Thera Eruption Was Bigger Still – BBC News
The second largest volcanic eruption in human history was much larger than previously thought, scientists say.
The Bronze Age eruption of Thera near mainland Greece would have devastated ancient civilisations in the region.
Ash would likely have plunged much of the Mediterranean into darkness, and tsunami would have wrecked local ports.
A survey around what is now the island arc of Santorini shows volcanic pumice to a depth of 80m covering the ocean floor for 20-30km in all directions.
By examining echoes from volcanic deposits on the ocean floor, researchers have shown that the Aegean eruption of Thera 3,600 years ago may have propelled 60 cubic km of magma out of the volcano's crater.
Well I did tell you the story of Akrotiri was more fascinating than Pompeii!! The second largest eruption in history. In a way it’s sad to think that even though the population of Akrotiri managed to leave their town successfully, I doubt they actually survived, the eruption being as large as it was.
The eruption dwarfs even that of Krakatoa, which ejected about 25 cubic km of molten rock, ash and pumice in 1883, killing 40,000 inhabitants of Java and Sumatra in just a few hours.
Please go to the BBC article for the entire story of this HUGE eruption that buried Santorini and our site.
THE EXCAVATION AND AKROTIRI’S WONDERFUL FINDS
Around 40 buildings have been uncovered so far, however the town is believed to be as large as 20 Hectares, more of a city than a town (for the Bronze Age!). Six of the uncovered structures have been excavated extensively revealing amazing finds.
A plan of the site can be viewed HERE (It’s too large to post!)
Evidence of habitation at Akrotiri first came to light in the second half of the 19th century. However, systematic excavations were begun much later, in 1967, by Professor Spyridon Marinatos under the auspices of the Archaeological Society at Athens. He decided to excavate at Akrotiri in the hope of verifying an old theory of his, published in the 1930's, that the eruption of the Thera volcano was responsible for the collapse of the Minoan civilization. Since his death in 1974, the excavations have been continued under the direction of Professor Christos Doumas.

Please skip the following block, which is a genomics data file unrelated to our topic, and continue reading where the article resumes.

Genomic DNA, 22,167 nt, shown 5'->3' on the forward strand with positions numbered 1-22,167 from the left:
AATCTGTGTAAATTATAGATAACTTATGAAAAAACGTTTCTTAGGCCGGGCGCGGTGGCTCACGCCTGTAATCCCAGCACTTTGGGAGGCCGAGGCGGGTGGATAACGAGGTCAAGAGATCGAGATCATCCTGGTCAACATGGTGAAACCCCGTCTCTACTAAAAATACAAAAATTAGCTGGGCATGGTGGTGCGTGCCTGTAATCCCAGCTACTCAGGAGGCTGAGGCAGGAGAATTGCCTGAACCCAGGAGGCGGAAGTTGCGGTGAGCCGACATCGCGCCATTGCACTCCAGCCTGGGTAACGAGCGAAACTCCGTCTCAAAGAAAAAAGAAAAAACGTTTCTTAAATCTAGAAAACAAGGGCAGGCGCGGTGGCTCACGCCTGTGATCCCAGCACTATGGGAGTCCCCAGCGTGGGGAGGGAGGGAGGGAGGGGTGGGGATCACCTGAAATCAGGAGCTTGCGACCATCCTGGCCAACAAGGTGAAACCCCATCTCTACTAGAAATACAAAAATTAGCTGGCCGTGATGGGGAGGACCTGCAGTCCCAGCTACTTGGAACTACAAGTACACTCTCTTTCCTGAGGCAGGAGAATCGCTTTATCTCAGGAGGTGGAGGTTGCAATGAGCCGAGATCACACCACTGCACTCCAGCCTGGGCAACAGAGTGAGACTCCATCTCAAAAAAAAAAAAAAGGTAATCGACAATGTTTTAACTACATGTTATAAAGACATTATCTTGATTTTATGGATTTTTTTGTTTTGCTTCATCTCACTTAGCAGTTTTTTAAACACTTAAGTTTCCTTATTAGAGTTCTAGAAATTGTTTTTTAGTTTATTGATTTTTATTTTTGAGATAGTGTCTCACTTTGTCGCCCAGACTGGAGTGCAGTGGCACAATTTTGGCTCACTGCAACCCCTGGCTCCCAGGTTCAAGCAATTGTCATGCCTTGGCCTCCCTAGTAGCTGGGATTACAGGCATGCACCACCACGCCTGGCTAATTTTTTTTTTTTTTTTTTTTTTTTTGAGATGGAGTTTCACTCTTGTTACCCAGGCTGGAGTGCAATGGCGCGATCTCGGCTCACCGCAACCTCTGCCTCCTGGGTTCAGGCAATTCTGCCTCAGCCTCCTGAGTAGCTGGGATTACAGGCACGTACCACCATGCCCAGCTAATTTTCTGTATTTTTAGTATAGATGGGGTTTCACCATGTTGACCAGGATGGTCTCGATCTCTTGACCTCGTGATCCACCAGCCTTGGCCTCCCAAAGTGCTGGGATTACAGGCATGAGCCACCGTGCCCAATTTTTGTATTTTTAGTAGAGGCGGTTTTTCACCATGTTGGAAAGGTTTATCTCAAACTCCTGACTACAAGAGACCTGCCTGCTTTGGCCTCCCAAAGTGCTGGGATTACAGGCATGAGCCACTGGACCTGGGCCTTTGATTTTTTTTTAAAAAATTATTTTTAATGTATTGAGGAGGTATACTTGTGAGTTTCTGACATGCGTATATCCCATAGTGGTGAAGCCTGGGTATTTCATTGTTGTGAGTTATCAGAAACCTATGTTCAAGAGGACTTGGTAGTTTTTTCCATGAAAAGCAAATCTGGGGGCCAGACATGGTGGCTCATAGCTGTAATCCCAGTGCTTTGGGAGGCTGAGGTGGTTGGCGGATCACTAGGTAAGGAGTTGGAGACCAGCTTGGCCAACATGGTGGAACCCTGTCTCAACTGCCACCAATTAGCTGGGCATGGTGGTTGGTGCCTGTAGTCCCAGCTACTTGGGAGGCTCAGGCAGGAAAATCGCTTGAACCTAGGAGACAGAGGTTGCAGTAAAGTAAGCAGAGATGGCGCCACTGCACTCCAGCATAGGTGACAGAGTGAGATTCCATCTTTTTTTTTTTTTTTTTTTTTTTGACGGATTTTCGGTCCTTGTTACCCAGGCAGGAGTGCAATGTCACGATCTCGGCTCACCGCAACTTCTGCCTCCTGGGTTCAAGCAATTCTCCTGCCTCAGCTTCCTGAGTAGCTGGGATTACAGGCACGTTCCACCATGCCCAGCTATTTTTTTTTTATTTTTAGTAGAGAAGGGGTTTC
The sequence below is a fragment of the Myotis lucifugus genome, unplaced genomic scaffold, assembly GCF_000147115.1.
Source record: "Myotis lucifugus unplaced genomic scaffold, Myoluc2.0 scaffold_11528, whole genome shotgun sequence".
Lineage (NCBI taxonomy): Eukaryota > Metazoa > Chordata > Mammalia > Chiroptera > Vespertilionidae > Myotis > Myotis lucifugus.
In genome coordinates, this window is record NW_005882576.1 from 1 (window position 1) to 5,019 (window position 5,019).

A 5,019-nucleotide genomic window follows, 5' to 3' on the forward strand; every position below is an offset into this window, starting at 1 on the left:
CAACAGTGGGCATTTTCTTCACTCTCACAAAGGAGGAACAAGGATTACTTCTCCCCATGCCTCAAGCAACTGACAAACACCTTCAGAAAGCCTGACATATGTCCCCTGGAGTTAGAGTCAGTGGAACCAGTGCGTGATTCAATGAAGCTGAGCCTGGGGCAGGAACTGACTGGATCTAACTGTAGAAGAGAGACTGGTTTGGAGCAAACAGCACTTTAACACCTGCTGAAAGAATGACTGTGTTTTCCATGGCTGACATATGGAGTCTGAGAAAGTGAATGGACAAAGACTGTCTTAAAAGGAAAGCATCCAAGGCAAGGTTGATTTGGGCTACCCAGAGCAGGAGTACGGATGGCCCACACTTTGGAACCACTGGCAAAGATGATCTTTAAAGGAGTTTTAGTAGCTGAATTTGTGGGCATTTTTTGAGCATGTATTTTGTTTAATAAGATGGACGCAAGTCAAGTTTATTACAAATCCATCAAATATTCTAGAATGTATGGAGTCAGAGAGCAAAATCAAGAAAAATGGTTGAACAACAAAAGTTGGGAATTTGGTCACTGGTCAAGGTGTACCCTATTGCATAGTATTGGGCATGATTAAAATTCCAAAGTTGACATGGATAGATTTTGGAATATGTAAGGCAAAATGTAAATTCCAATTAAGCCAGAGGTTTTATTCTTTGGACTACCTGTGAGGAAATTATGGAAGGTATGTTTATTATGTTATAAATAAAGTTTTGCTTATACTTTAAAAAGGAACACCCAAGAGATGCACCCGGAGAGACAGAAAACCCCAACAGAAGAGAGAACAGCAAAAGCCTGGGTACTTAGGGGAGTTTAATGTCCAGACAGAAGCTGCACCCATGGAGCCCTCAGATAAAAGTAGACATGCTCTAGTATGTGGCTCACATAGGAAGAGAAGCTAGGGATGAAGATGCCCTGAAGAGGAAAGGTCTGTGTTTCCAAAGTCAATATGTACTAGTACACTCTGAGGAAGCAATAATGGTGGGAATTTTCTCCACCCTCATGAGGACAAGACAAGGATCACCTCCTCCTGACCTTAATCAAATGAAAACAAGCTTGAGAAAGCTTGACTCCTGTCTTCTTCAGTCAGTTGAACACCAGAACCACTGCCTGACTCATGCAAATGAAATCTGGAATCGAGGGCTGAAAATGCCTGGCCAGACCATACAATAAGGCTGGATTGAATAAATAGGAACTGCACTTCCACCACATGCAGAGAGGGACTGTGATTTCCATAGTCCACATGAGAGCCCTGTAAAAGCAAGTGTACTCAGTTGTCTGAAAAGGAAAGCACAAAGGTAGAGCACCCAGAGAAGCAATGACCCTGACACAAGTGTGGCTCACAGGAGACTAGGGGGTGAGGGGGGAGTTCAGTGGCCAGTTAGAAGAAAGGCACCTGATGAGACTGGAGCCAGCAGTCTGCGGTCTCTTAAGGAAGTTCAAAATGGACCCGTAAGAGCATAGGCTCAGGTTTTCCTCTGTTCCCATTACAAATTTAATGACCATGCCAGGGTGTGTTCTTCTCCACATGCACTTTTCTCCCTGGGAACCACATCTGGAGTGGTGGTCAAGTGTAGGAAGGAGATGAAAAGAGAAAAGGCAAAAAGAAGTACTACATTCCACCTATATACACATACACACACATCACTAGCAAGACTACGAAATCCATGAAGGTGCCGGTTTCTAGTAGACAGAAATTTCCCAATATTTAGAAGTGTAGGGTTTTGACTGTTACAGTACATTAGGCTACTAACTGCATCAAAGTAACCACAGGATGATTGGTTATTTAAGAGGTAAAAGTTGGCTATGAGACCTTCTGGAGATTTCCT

The six buildings uncovered to a greater extent are (please follow the link for a more in-depth description)::
Two-storey high buildings with 14 rooms on each floor where the wall paintings “Altar” and “Saffron Gatherers” were found.
possibly comprises two separate buildings, the one attached to the other. From the first floor of the western building, came the famous wall paintings of the Antelopes and the Boxing Children.
THE WEST HOUSE
The West House is a small, but well organized building. The rooms include storage rooms, a spacious room for weaving, a kitchen and mill, a room for storing clay pots, and a lavatory. The walls in the rooms were decorated with well preserved murals.
Complex Delta includes four houses. A room of the eastern building is decorated with the Spring fresco: the artist represented with special sensitivity a rocky landscape, planted with blossoming lilies, between which swallows fly in a variety of positions.
THE HOUSE OF THE LADIES
House of the Ladies. The large, two-storied building was named after the fresco with the Ladies and the Papyruses, which decorated the interior. The most interesting architectural feature of the building is a light-well constructed at its centre.
Last but not least:
It is a magnificent three-storied building, the largest excavated up to now. All its facades are revetted with rectangular ashlar blocks of tuff. The fragments of frescoes that have so far come to light belong to a composition which adorned the walls on either side of the staircase at the entrance of the building, depicting life-size male figures ascending the steps in procession. It was in all probability a public building, judging from its unusually large dimensions, the impressive exterior and the decoration of the walls.
Here are some further images of the dig and buildings.
I’ve found a cool interactive QTVR panorama image.
It requires Quick Time but is a great way to view part of the site: